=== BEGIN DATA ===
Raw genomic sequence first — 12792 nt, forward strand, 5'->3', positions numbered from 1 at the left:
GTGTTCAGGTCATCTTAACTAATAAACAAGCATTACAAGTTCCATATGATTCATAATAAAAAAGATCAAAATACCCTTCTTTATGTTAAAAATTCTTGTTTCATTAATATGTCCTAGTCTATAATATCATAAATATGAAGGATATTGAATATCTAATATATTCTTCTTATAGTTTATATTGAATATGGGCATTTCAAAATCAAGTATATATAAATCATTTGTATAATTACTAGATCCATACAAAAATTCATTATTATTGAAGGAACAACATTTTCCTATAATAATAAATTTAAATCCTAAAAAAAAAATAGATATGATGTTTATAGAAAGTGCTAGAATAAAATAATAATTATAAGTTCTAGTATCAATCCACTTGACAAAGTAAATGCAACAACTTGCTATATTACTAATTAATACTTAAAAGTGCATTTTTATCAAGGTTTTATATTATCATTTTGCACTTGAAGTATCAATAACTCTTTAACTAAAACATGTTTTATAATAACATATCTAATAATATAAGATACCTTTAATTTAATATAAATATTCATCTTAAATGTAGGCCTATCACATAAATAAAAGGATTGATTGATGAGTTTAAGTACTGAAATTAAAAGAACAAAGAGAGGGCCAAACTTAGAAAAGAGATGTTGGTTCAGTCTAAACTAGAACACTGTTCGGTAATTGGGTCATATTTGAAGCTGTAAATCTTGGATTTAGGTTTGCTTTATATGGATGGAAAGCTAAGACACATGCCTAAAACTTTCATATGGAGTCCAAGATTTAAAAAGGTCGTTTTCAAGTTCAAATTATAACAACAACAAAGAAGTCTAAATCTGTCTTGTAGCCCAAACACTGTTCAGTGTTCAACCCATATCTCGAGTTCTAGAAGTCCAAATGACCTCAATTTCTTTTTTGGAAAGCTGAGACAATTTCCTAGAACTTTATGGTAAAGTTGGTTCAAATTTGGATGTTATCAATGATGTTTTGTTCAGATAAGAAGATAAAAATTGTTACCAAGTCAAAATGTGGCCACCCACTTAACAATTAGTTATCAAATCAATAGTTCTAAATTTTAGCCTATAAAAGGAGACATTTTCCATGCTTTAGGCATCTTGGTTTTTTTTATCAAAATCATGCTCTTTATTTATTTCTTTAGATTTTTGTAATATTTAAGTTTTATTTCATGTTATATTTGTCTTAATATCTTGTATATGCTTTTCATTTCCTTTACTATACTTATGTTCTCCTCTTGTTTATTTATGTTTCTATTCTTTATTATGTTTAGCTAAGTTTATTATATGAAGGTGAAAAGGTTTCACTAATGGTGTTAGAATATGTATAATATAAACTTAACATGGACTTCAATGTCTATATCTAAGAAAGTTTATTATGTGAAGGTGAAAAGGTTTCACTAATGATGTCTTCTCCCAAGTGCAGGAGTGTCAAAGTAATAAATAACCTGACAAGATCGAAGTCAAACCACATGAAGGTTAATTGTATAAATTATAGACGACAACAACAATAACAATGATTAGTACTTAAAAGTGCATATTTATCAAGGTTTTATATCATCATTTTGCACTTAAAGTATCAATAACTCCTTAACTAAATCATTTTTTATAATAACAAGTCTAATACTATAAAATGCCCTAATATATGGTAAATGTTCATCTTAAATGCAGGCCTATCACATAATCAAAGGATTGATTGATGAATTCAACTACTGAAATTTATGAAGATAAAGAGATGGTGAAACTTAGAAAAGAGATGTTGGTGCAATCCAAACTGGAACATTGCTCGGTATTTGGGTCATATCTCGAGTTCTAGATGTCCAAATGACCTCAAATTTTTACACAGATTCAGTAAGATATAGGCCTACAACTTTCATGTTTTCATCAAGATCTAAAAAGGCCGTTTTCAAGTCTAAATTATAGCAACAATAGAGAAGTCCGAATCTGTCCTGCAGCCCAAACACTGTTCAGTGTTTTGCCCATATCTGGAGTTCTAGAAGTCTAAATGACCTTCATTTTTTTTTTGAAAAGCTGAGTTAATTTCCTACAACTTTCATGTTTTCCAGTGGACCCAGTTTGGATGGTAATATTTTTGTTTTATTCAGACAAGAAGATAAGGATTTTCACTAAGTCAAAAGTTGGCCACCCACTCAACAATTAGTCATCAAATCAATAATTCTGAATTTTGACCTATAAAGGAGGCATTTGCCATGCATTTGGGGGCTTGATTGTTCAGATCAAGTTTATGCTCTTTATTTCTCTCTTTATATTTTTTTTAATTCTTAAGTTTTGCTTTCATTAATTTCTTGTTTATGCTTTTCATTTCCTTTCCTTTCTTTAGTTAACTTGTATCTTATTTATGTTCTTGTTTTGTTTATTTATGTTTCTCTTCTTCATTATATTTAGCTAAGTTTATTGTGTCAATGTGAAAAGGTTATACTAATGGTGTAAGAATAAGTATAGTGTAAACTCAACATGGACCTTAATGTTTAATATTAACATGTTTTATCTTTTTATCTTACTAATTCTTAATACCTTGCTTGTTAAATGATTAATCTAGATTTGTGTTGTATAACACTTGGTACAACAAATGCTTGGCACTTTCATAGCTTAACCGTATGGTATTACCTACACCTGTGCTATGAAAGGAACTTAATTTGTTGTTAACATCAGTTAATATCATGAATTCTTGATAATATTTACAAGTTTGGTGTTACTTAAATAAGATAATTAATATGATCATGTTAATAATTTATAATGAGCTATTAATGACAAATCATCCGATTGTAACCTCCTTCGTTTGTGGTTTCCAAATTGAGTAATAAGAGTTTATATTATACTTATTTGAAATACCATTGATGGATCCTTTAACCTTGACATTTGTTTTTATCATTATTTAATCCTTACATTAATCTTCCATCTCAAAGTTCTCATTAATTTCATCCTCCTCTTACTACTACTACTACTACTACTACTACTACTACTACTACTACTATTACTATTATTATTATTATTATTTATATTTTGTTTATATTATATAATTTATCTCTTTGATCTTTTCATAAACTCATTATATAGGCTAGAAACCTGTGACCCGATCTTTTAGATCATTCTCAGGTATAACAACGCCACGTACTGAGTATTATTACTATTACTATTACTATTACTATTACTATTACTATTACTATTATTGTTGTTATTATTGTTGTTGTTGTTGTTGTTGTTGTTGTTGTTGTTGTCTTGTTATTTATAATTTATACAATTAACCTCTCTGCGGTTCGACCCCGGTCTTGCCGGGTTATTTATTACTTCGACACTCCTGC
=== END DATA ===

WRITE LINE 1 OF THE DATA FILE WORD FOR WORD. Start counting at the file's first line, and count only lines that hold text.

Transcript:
Raw genomic sequence first — 12792 nt, forward strand, 5'->3', positions numbered from 1 at the left: